Thursday, August 4, 2005
By RAELYNN RICARTE
News staff writer
Sen. Rick Metsger walked into Rep. Patti Smith’s office with a tasty treat on Monday to celebrate their fruitful victory. Metsger, D-Mt. Hood, delivered a Bosc and an Anjou pear to the office of his Republican teammate — along with some good news.
Metsger had just gotten the full Senate to approve the pear as Oregon’s official state fruit. Metsger was feeling triumphant that he and Smith, who had also been given a nod by the House, were successful in their bid to elevate the status of the pear.
“I think the legislature clearly understood that this is, by far, the highest value food crop in Oregon and is a vital part of our economy,” said Metsger. “It’s only right that we acknowledge it as a symbol of our state’s agriculture.
Smith enjoyed the tasty treat and the satisfaction of knowing that House Resolution 8 now awaits only the signature of Gov. Ted Kulongoski to become official.
“This is just a real positive for Oregon’s agriculture economy, especially in the Hood River Valley where the pear has proven its value,” Smith said.
They were joined in their celebration by the Pear Bureau Northwest, which had broached them with the idea on behalf of the state’s 370 pear growers.
Pears are Oregon’s top fruit crop and its 10th agricultural commodity overall with a value of $72 million in 2004.
Oregon ranks second in fresh pear production in the country, producing an average of 140 million pounds of Bartlett pears and another 264 million pounds of other winter pears, such as Anjou, Bosc and Comice.
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Parkdale third graders sing "12 Disaster Days of Christmas"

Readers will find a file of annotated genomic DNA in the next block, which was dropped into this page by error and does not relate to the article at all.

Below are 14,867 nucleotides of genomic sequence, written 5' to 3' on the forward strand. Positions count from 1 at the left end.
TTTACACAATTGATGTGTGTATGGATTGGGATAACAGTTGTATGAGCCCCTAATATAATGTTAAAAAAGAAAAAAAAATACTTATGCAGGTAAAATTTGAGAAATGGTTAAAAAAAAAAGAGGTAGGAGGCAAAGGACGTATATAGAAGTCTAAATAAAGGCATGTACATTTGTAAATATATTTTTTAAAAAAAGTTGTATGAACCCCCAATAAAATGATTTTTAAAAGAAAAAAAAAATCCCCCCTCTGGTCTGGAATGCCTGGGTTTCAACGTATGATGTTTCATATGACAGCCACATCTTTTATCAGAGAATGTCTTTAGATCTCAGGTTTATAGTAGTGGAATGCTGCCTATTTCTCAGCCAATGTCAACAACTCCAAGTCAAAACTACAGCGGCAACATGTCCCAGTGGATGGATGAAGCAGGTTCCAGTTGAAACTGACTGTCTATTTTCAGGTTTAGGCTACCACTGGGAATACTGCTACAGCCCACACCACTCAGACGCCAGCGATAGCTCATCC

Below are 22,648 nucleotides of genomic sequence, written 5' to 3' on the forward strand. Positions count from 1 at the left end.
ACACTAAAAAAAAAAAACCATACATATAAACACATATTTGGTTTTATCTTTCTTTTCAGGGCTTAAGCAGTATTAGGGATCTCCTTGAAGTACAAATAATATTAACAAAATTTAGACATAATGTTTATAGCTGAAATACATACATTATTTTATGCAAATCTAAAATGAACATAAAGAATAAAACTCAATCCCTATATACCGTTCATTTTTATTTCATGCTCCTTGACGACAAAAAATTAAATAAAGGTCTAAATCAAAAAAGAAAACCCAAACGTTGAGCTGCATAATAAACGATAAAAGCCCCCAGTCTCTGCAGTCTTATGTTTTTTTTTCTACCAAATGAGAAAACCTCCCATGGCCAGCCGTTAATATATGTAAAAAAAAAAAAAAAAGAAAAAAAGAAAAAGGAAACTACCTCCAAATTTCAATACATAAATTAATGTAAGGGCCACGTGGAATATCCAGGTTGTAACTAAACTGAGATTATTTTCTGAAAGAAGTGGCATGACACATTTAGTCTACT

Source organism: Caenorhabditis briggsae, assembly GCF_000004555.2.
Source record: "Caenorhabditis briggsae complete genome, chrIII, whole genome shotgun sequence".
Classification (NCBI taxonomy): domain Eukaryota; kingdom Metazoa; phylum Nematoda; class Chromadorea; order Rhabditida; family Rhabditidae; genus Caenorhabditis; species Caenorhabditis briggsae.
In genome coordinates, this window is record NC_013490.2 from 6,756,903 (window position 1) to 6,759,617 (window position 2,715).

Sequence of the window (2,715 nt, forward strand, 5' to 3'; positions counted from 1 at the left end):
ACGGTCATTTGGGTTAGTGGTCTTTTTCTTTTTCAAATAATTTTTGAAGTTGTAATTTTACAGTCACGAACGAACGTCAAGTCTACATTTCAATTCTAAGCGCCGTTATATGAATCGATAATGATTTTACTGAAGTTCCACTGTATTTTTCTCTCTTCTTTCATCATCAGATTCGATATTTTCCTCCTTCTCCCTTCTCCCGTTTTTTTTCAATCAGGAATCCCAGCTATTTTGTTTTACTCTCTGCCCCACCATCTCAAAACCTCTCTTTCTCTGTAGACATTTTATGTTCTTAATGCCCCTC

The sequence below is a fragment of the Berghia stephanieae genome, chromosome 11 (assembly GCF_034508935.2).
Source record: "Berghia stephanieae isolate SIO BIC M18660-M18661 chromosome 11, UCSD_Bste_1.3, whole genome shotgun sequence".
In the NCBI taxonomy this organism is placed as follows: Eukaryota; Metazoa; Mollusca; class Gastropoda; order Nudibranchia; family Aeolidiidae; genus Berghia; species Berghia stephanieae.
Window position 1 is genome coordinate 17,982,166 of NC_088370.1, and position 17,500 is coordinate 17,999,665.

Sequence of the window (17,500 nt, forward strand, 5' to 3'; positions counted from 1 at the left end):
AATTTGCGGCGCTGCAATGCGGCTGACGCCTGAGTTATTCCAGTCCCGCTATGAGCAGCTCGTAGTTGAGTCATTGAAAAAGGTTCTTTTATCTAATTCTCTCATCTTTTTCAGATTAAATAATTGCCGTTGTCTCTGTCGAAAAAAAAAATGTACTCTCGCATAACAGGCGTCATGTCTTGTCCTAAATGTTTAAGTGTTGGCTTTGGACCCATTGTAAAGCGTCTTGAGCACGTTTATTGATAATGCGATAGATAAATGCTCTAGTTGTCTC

Welcome to your sing-able Christmas gift list. What follows is an emergency rendition of “12 Days of Christmas” – for outfitting your home or car in case of snow storm, earthquake, flood or other emergency. Read it as a simple list, or sing it to the tune of “12 Days” – you know, as in “ … and a partridge in a pear tree…” Not to make light of it, but the song is a familiar framework for a set of gift ideas that you could consider gathering together, even if the recipient already owns items such as a bunch of coats, tire chains and flashlights. Stores throughout the Gorge are stocked up on all these items. Buying all 12 days might be prohibitive, but here are three ideas for checking any of the dozen off your list (notations follow, 1-12.) The gift items needed to stay warm, dry and safe are also coded to suggest items in your abode (A) in your car (C) or both (B). 12 Gallons of Water (A) 11 Family meals (B) 10 Cans of propane (A) 9 Hygiene bags (B) 8 Packs of batteries (A) 7 Spare coats (B) 6 Bright red flares (C) 5 Cozy blankets (B) 4 Tire chains (C) 3 Flashlights (B) 2 cell phone chargers (B) 1 And a crush-proof first aid kit (B) Price ranges? Here’s a few quotes for days Three, Two, Four and Nine: n A family gift of flashlights (three will run $15-30, Hood River Supply, Tum-A-Lum) n Cell phone chargers (two will run $30-60) n Tire chains (basic set, $30, Les Schwab, returnable if unused for the winter) n Family meals ($100 or so should cover the basics for three or four reasonably well-fed days) n The home kit should be kept in a handy place near an exit, and remember that water needs to be replenished every few months. If you have a solid first aid kit already, switch out the gift idea with “and-a-sto-o-u-t- tub-for it-all …” Otherwise, it’s a case of assembling your home or car kits and making sure all members of the family know what the resources are and how to use them (ie flares and propane). Emergency situations are at worst life-threatening, at best deeply uncomfortable if you and your family are left without power for an extended period, or traveling and find yourself in a situation where you need to wait out a storm, lengthy traffic delay, or other crisis. Notes on the 12 gift ideas: 12 – Gallons of water: that’s one per person in a four-member family to last for three days, the recommended minimum to be prepared for utility outages. 11 – Easy-open packaged goods, energy bars, dried food and nuts are good things to include for nutrition. Think of what your family of four needs for three days to stay fortified and hydrated (see number 12). Can-opener also recommended 10 – If you have a propane camping stove, keep extra fuel handy. 9 – Hygiene bags: put packaged moistened towelettes, toilet paper, and plastic ties in large garbage bags (for personal sanitation) Resource list courtesy of Hood River County Emergency Management, Barbara Ayers, manager/ 541-386-1213. The county also reminds residents to Get a Kit, Make A Plan to connect your family if separated, and Stay Informed. See www.co.hood-river.or.us to opt-in for citizen alerts. Enlarge